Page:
The gloves came off on the debate stage in South Carolina last night as the Republican contenders for the White House slugged it out for the sixth time. As predicted, the main event turned out to feature Donald Trump and Ted Cruz, with the rest of the participants essentially a side show.
Following her remark this week that Americans should resist "the siren call of the angriest voices" in how they treat immigrants, South Carolina Governor Nikki Haley confirmed she was talking about Donald Trump. Given the opportunity to respond last night, Trump embraced the allusion: "I'm very angry, because our country is being run horribly – and I will gladly accept the mantle of anger."
Dr. Ben Carson, though, warned that the anger on the stage needed to be directed outward. "If we manage to damage ourselves and we lose the next election and a progressive gets in there and they get two or three Supreme Court picks, this nation is over as we know it."
Ken Blackwell of Family Research Council saw that as the theme of the night. "There were some issues that won the night, and the big issue was the leadership vacuum that the Obama administration represents."
Most of the morning-after talk is about the spat between Trump and Carson. Gary Bauer of American Values says that's not good for the bottom-tier candidates. "I can imagine a three- and perhaps four-man race, but it looks like it's getting down to Trump, Cruz, and [Marco] Rubio."
And he says the question then will be which candidate can best channel the anger of the American people in November.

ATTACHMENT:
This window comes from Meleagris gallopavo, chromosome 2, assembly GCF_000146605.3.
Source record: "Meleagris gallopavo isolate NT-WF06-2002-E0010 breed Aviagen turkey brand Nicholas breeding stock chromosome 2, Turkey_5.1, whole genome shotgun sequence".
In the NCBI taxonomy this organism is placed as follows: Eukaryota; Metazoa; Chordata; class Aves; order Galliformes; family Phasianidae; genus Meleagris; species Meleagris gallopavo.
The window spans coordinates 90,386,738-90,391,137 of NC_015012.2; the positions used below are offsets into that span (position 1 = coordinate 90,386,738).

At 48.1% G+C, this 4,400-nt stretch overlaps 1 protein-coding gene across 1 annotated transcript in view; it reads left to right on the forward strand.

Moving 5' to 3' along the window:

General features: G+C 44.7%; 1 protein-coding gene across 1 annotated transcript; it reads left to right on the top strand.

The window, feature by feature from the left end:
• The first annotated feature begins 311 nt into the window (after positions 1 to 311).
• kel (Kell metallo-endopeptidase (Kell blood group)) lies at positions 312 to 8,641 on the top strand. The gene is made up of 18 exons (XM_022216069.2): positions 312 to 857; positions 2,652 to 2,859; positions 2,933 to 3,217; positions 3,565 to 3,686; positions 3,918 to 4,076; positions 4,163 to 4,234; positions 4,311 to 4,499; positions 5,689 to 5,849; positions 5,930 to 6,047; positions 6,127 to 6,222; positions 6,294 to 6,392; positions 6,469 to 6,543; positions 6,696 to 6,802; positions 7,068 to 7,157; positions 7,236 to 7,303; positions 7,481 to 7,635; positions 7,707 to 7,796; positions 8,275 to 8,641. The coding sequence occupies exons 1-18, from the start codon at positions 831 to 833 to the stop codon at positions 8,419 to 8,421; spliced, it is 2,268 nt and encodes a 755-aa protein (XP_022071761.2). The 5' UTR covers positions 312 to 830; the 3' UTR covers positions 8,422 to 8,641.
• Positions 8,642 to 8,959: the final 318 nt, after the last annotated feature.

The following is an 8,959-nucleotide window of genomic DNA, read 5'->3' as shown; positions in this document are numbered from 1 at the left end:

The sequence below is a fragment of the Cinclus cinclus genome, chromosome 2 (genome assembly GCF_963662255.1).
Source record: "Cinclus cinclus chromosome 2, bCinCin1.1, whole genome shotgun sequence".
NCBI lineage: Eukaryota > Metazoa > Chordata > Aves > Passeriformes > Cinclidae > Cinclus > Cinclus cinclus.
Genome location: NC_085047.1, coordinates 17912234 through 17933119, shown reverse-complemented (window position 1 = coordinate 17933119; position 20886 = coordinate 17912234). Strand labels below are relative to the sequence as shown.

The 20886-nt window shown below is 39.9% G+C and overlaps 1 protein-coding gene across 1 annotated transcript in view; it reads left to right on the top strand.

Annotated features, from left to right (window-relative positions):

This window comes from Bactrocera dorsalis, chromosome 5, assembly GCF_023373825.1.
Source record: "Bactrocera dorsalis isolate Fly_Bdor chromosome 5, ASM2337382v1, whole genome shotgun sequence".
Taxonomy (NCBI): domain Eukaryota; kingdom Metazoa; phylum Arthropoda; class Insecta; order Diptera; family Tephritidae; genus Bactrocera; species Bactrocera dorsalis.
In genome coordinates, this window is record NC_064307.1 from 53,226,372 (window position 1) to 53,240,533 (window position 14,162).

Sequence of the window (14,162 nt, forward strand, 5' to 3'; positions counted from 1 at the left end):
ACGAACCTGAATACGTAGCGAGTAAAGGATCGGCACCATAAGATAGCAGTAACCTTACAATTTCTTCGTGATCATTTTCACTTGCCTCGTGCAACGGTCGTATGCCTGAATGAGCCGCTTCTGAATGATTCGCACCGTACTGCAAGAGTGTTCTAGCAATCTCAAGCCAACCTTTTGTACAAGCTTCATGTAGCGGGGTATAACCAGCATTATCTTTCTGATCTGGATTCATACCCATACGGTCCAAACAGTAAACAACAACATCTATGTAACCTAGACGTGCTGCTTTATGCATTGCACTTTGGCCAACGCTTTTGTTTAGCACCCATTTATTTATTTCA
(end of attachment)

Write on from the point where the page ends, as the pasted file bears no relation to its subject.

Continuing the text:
'New York values'
Sandy Rios, director of governmental affairs at the American Family Association, expects the media – particularly in New York – is going to go on the warpath against Ted Cruz in light of comments the Texas senator made about "New York values" during the debate.
"When it came to the dust-up between Trump and Cruz over the birth issue – [over] whether Cruz is a natural-born citizen or not – I felt Trump did not do well," she offers. "He didn't come out of that exchange very well."
The Christian commentator says by evoking the sacrifices of New York police and fire fighters during 9-11, Trump deftly countered Cruz's attacks on New York City values. But she contends a key point of Cruz's argument is being ignored.
"Donald Trump himself talked about being pro-choice [and has said] I represent New York values," she notes. "So Cruz was actually drawing from Trump's own words. It's just that that's not clear."
And it's not likely to be made clear, says Rios, "because the media – so much of it is New York-centric – is going to destroy Cruz over this and sort of leave out the part that it was Donald Trump who claimed that mantle himself about himself a number of years ago."
Rios predicts few voters outside of New York are going to make an issue of Cruz's comments related to that debate topic.
Editor's Note: The American Family Association is the parent organization of the American Family News Network, which operates OneNewsNow.com.
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A longtime political activist says he has researched the social positions of the two leading Republican presidential candidates – and they're not close.
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Donald Trump was clearly out of his comfort zone last week when he met with nearly 1,000 highly dubious evangelical and Catholic leaders - yet he had the mettle to answer tough questions and demonstrated a sincere willingness to listen and understand both our concerns about him and his past.